Wednesday, September 29, 2010
SCOTTSDALE, Ariz. — Stroke telemedicine at Mayo Clinic in Arizona, a remote monitoring system to evaluate and treat stroke patients in rural communities, will soon advance beyond the boundaries of Arizona to serve patients in Missouri.
Thanks to a gift from Missouri benefactor, Wesley Remington, the Mayo stroke telemedicine network will assist Heartland Regional Medical Center in St. Joseph's Mo., to establish a connection to rural hospitals in Missouri. Neurologists from Heartland and Mayo Clinic will be capable of simultaneously evaluating remote rural patients with stroke via telemedicine and collaborating, peer-to-peer, on treatment options. Using Internet access via laptop or smart phone, a stroke neurologist, in real-time, is able to see and talk with the patient from afar, linking up via a camera and monitor at the remote hospital — in this case, at Heartland Regional Medical Center. The Mayo stroke expert can be at a medical center, home or even on the road, thanks to the technology.
According to Bart Demaerschalk, M.D., neurologist and director of Stroke Telemedicine at Mayo Clinic, "time is brain" when it comes to stroke, meaning that left untreated, each passing moment can lead to irreparable damage to brain tissue. Evaluation by a brain expert within a three or sometimes four and ½ hour window of time — and treatment with clot-busting drugs when appropriate — can increase the probability of a full recovery. "Yet a disappointingly low proportion of Americans who experience acute stroke have timely access to stroke expertise and treatment," says Dr. Demaerschalk.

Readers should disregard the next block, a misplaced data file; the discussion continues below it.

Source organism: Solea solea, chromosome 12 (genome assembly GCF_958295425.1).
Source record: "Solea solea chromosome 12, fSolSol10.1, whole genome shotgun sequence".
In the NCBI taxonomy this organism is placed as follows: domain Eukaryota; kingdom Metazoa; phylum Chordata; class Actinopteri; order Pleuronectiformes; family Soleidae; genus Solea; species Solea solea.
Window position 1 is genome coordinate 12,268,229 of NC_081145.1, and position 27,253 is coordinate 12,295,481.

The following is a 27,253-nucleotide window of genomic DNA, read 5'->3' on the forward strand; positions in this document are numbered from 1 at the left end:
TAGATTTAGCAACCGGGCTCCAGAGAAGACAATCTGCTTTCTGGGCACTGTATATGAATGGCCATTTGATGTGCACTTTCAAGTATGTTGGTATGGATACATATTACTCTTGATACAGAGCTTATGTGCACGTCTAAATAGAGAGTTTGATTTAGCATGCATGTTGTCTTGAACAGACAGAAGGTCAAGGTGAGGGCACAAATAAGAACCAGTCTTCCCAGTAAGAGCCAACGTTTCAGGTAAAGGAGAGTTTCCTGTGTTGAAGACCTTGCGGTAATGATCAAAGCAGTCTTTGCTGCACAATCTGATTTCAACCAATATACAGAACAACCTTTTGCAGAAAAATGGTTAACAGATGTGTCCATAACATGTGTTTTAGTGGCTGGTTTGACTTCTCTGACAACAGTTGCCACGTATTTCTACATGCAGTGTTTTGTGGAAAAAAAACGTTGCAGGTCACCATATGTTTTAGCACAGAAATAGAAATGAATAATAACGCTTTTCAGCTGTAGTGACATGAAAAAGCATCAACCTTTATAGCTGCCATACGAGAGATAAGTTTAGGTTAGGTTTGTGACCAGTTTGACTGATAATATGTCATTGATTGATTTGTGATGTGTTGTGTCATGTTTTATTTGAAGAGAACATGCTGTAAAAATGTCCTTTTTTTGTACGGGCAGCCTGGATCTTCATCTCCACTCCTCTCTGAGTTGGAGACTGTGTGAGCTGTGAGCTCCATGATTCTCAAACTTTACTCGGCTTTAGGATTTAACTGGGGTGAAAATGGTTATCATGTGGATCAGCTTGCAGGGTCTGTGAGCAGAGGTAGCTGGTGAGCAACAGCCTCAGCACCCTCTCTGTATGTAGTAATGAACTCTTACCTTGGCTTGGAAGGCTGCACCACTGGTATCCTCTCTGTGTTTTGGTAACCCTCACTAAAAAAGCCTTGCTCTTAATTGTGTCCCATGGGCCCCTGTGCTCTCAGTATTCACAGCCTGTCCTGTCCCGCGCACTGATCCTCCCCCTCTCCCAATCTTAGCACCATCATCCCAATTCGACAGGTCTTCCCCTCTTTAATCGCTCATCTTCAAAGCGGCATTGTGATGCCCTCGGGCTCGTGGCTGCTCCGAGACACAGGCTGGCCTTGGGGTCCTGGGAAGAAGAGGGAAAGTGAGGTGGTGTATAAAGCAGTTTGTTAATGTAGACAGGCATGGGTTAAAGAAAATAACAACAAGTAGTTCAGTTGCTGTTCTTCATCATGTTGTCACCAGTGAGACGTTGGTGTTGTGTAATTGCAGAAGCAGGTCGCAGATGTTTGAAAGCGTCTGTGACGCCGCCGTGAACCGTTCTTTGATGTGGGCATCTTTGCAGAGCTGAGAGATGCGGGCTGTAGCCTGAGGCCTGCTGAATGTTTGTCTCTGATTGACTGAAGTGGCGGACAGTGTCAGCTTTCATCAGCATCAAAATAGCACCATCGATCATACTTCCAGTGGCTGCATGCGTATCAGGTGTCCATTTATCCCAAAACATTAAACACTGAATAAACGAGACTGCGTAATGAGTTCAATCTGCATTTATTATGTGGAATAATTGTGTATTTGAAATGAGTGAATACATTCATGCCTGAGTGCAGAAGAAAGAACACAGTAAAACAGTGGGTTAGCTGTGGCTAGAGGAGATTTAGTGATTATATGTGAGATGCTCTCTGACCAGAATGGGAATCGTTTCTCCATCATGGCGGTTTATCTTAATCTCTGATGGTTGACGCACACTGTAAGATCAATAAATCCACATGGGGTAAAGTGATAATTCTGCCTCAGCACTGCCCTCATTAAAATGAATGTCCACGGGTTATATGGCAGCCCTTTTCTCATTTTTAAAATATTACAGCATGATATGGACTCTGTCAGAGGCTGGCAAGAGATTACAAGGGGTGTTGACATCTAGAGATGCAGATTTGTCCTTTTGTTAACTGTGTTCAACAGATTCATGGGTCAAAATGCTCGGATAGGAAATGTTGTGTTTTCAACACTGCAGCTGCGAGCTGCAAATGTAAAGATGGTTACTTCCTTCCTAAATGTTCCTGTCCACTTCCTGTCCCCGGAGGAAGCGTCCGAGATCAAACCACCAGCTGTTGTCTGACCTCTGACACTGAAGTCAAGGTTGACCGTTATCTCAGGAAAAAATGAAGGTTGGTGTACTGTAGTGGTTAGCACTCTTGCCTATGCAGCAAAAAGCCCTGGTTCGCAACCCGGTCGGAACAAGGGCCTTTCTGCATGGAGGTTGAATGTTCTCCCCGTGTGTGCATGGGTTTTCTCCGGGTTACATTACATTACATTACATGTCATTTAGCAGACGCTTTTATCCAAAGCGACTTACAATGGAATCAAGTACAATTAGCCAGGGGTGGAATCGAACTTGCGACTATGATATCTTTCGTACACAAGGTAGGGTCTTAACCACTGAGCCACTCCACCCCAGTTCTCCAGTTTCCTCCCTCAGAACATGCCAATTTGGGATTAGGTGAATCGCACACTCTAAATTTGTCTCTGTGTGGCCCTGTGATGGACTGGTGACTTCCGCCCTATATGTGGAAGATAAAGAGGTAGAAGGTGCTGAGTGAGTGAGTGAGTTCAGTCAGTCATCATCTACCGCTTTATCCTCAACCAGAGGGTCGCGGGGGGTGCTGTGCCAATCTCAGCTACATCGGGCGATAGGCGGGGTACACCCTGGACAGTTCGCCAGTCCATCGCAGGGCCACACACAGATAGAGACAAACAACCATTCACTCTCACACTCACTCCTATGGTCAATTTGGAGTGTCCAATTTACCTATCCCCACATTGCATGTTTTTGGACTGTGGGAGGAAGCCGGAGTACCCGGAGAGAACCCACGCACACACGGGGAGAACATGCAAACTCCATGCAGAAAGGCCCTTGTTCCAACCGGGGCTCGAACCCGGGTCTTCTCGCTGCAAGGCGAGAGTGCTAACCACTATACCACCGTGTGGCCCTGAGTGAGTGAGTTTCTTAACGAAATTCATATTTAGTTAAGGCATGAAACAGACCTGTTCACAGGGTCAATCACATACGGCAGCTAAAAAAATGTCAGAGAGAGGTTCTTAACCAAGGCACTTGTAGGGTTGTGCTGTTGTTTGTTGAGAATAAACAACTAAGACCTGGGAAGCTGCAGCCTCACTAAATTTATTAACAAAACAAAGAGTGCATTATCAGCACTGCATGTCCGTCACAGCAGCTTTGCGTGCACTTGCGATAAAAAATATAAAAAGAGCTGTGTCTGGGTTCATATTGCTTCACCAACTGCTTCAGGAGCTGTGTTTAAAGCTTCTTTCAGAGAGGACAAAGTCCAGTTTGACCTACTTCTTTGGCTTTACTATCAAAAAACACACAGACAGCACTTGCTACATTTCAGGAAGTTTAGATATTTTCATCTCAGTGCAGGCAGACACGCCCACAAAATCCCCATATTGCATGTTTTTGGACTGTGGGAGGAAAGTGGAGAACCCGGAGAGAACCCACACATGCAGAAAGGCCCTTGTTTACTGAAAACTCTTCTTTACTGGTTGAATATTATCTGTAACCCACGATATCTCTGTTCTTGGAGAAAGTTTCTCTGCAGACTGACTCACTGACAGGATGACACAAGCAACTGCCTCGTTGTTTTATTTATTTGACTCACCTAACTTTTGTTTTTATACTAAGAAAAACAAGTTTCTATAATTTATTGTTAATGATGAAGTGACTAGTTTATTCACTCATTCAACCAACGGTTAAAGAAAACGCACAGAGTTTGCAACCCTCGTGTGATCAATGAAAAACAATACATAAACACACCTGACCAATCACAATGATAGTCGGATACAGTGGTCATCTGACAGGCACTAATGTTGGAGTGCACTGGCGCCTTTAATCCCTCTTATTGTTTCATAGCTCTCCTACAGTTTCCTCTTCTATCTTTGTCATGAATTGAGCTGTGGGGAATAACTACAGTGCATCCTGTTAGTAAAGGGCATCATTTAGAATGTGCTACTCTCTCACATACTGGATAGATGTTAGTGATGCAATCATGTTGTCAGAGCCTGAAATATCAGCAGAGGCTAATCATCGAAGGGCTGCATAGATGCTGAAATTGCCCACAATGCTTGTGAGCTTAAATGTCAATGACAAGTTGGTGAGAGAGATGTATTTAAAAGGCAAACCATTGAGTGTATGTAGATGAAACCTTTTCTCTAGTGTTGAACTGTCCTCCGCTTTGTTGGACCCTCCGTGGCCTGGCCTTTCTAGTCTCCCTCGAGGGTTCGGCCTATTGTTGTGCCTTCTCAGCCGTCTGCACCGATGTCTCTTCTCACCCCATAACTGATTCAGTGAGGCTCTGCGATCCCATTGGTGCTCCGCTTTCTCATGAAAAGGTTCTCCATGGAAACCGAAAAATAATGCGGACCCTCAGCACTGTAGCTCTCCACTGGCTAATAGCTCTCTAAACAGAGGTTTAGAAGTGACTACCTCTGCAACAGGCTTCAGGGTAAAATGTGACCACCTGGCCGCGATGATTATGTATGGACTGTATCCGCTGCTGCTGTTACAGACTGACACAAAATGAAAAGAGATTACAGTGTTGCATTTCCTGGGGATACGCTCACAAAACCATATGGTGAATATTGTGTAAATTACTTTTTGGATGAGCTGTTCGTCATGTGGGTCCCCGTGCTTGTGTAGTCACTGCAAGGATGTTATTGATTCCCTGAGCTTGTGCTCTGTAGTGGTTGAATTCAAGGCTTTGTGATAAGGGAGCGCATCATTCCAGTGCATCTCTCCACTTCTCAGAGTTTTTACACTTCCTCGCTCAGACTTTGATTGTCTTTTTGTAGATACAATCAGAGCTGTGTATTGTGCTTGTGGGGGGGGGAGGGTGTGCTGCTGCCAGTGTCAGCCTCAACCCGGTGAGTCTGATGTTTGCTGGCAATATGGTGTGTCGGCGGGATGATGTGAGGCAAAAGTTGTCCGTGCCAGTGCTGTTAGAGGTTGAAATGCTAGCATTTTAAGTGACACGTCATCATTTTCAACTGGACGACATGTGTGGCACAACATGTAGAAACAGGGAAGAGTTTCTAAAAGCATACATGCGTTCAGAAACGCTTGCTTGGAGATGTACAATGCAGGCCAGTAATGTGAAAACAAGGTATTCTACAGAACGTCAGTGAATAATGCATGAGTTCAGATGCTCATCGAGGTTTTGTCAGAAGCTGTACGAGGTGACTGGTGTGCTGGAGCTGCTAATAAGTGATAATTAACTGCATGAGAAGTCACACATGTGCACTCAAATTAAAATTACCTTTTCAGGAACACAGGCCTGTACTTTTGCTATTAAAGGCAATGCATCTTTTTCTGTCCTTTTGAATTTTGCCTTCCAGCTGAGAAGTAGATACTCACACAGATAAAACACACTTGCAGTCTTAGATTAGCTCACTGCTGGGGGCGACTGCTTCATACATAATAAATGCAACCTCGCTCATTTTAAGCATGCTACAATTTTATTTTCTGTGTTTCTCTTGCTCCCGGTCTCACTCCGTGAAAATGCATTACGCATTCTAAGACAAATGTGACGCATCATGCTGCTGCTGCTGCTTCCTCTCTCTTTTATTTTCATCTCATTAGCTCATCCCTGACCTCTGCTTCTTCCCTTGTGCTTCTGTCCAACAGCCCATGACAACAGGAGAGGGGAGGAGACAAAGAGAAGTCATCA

The program to serve stroke patients in Missouri can be credited to the generosity of St. Joseph's businessman Wesley Remington, whose name is synonymous with philanthropy directed toward art, nature, education and health care. Half of his gift to Mayo Clinic will go toward the development of a regional stroke telemedicine network in the St. Joseph's area, and half will go toward expanding the existing Arizona stroke telemedicine network that now serves seven rural hospitals.
The Heartland technology is expected to be installed in November 2010 and the network operational by February 2011.
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